After Rep. Henry Waxman announced on Wednesday that he would refrain from introducing a net neutrality bill that many already thought was flawed, there’s no clear signs from D.C. as to where the battle over if and how to regulate Internet service providers is headed.
Waxman has been a long-time proponent of net neutrality, and many advocates were disappointed when word got out that his proposal effectively stripped the FCC of its power to regulate broadband. The measure would have all but ended any efforts to reclassify broadband under the Telecommunications Act and ensure federal oversight. In a statement on Wednesday, Waxman said that he’d continue to push for congressional action, but that now just wasn’t the right time. And because FCC Chair Julius Genachowski seems reluctant to push the issue, Waxman’s being looked at as Internet regulation’s go-to proponent in Washington.
"While bipartisan efforts to set rules of the road were unsuccessful, the FCC still has the power to break the grid-lock on net neutrality," amalia deloney, policy director at the Center for Media Justice (CMJ) told the National Journal. "We hope Waxman follows through on the words of his office, ‘The bottom line is that we must protect the open Internet.’ "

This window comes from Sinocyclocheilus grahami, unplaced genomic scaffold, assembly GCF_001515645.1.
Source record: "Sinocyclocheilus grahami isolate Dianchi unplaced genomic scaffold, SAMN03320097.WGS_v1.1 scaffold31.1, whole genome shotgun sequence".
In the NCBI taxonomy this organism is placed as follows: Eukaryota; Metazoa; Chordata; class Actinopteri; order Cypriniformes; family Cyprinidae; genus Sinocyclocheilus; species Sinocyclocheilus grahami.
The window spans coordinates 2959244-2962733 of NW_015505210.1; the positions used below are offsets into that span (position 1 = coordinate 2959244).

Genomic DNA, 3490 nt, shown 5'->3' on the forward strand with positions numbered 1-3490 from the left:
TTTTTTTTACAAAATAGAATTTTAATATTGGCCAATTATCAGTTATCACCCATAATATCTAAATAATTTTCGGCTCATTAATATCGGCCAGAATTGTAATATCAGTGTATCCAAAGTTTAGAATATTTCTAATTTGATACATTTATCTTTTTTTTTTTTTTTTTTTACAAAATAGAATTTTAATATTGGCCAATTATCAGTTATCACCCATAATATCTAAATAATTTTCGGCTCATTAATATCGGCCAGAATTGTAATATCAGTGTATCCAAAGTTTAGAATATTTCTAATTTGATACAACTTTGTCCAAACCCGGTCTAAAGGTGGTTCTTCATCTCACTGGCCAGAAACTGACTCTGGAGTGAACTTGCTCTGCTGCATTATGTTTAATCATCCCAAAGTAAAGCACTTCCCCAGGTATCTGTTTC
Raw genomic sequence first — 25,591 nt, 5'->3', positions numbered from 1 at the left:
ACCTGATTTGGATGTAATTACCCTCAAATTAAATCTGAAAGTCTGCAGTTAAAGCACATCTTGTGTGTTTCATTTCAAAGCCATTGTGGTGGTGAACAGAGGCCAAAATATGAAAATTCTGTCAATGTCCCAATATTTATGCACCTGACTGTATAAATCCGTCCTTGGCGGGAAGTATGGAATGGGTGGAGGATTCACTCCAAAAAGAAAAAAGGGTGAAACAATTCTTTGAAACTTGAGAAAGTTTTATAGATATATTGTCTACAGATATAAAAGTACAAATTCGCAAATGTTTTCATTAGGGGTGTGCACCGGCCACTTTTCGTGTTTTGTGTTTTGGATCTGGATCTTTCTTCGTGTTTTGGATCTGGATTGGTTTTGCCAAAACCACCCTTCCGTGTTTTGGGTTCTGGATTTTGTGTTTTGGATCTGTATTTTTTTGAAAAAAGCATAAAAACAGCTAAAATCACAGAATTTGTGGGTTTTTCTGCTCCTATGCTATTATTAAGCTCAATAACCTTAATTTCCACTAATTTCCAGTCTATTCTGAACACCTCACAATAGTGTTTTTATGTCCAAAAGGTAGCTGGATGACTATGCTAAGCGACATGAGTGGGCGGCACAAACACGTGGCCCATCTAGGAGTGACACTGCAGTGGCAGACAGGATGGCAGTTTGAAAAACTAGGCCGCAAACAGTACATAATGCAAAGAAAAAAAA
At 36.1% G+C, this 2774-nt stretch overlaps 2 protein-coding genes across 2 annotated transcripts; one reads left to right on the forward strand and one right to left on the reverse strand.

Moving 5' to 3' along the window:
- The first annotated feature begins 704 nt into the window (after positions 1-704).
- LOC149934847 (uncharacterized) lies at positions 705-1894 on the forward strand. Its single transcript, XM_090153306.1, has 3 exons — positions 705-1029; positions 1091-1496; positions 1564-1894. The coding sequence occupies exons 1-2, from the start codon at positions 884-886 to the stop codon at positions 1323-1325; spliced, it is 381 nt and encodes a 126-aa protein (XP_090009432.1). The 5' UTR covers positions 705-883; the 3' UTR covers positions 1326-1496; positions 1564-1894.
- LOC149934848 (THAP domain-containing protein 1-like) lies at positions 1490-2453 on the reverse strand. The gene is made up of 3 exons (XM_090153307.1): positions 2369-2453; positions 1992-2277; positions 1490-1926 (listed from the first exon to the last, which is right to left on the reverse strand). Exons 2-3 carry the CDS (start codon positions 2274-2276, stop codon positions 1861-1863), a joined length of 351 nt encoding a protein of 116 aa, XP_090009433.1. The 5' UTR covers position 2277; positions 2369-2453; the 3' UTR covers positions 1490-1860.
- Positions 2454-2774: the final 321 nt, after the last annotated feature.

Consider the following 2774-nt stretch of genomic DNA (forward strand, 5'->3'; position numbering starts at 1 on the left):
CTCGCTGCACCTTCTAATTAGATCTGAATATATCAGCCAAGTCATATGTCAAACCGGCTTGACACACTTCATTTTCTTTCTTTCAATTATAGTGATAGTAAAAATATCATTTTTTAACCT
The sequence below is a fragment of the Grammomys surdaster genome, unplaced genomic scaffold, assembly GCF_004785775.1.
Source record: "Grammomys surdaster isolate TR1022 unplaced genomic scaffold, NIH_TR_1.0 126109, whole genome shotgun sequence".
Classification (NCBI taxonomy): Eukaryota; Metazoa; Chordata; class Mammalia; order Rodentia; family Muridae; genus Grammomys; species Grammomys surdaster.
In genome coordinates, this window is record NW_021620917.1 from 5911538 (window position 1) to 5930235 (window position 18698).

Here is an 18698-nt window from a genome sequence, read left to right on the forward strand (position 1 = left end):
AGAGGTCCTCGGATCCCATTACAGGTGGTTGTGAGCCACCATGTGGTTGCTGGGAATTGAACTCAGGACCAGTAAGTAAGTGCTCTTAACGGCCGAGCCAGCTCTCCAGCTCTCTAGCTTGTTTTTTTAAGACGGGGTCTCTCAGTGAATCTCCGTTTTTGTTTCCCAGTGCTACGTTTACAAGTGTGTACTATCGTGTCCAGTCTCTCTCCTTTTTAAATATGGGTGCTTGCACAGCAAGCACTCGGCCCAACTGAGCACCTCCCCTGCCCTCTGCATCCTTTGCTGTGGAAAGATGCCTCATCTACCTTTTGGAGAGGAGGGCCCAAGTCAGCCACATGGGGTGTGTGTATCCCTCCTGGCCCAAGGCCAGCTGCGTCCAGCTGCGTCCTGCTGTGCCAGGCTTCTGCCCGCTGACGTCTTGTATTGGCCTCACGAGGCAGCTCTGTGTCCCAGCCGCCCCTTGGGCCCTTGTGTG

CMJ issued a statement on behalf of outside-the-Beltway groups across the country who are calling for the FCC to take action. "It is unacceptable … for Congress to propose any legislation that is essentially the same as the roundly criticized Google-Verizon plan, and would further disenfranchise many while creating gross prosperity for a few," the group wrote in a letter to Waxman’s office.
The telecom lobby, of course, continues to push against reclassifying broadband as a public good just like landlines and airwaves, and thereby opening up broader regulatory authority.
"This agreement [Waxman’s bill] demonstrates that when all parties act in good faith, and resist extreme voices, it is indeed possible to find a reasonable middle ground on the net neutrality issue," said Jim Cicconi, head of external and legislative affairs at AT&T. "We remain convinced that the proper course is for Congress to decide the scope of authority it wishes the FCC to have in this area."